On Saturday evening, the parents and I went to the official pre-race pasta dinner, because securing a dinner reservation in Corning turned out to be way more stressful than I would have expected. So the official dinner seemed like the safest bet, and the menu we saw online was much actually really great-looking! Turns out that this was one of my favorite parts of the whole weekend! I shouldn’t have been surprised, because runners are the best people ever. But our tablemates were completely delightful, and we quickly got into sharing race stories and training experiences and our goals for the next morning. The food was plentiful and delicious, and I tried a couple of new things that worked out amazingly well and might become part of my goal race routine: gluten-free pasta (this one was corn-based) and a baked potato. I picked the corn pasta because it was spaghetti-shaped, while the regular wheat pasta was short (farfalle or something) and I just like long pasta better. But my stomach was noticeably calmer than usual the next morning, so maybe it’s something to consider for future races.

Anyway, the main attraction of the pre-race dinner was the featured speaker: Boston Marathon race director Dave McGillivray! He was funny, self-deprecating, charming, and inspiring as hell. It was such a great way to get pumped up for the next day’s race, and definitely further stoked my desire to qualify for and run Boston in the near-ish future (more on that eventually. I’m not ready to put my plans down in black and white yet.).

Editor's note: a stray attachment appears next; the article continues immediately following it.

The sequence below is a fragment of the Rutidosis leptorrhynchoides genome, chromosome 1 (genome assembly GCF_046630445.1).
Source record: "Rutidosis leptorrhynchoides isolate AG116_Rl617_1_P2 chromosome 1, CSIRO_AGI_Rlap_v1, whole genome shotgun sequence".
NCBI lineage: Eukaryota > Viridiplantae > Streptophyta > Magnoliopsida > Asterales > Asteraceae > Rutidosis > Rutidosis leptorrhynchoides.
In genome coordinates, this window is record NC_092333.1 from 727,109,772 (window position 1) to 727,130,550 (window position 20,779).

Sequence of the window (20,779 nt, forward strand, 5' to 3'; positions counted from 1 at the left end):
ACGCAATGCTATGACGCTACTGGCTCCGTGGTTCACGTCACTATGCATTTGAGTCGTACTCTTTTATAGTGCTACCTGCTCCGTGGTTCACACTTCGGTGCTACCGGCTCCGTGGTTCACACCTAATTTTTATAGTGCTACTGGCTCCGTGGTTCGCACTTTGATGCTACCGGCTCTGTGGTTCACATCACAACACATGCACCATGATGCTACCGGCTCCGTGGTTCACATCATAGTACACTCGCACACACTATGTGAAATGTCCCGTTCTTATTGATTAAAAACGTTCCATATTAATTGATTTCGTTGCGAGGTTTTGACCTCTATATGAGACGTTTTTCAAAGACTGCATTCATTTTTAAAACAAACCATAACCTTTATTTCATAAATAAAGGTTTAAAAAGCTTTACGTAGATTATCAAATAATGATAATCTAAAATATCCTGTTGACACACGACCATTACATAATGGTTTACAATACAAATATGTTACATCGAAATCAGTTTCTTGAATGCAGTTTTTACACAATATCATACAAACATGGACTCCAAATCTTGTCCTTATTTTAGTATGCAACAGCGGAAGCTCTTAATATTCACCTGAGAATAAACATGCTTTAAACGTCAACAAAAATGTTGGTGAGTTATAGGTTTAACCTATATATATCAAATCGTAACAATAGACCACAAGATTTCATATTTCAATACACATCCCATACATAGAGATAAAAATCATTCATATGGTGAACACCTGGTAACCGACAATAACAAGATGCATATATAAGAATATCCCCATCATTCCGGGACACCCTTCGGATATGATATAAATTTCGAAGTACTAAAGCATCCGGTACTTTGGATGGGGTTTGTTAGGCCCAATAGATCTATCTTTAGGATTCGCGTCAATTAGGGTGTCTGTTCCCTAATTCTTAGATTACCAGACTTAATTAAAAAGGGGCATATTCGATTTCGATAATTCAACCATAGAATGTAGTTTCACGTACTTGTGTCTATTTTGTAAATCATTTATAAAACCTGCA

After dinner, we went back to the hotel and got ready for race day! Mom and I got our flat girls ready (she was running her second half-marathon!) and we put ourselves to bed. #racenailsonpoint

The next morning dawned cold and crisp, which was exactly perfectly right for an October race in central NY! But for this pseudo-Southerner used to the never-ending DC summer, it was soooooooo cold!! I just kept telling myself how good it would feel once we got running. Mom and I caught our respective buses to the half- and full-marathon start lines (the half-marathon started at the half-way point of the full course), and I quickly found the other Loopsters once I got to the marathon start line staging area. Another awesome thing about Wineglass: they had a lovely big tent for us to wait in, which got nice and toasty once several hundred runners were packed inside! It was so great to be able to stay warm-ish and sit down on actual chairs while waiting to toe the line.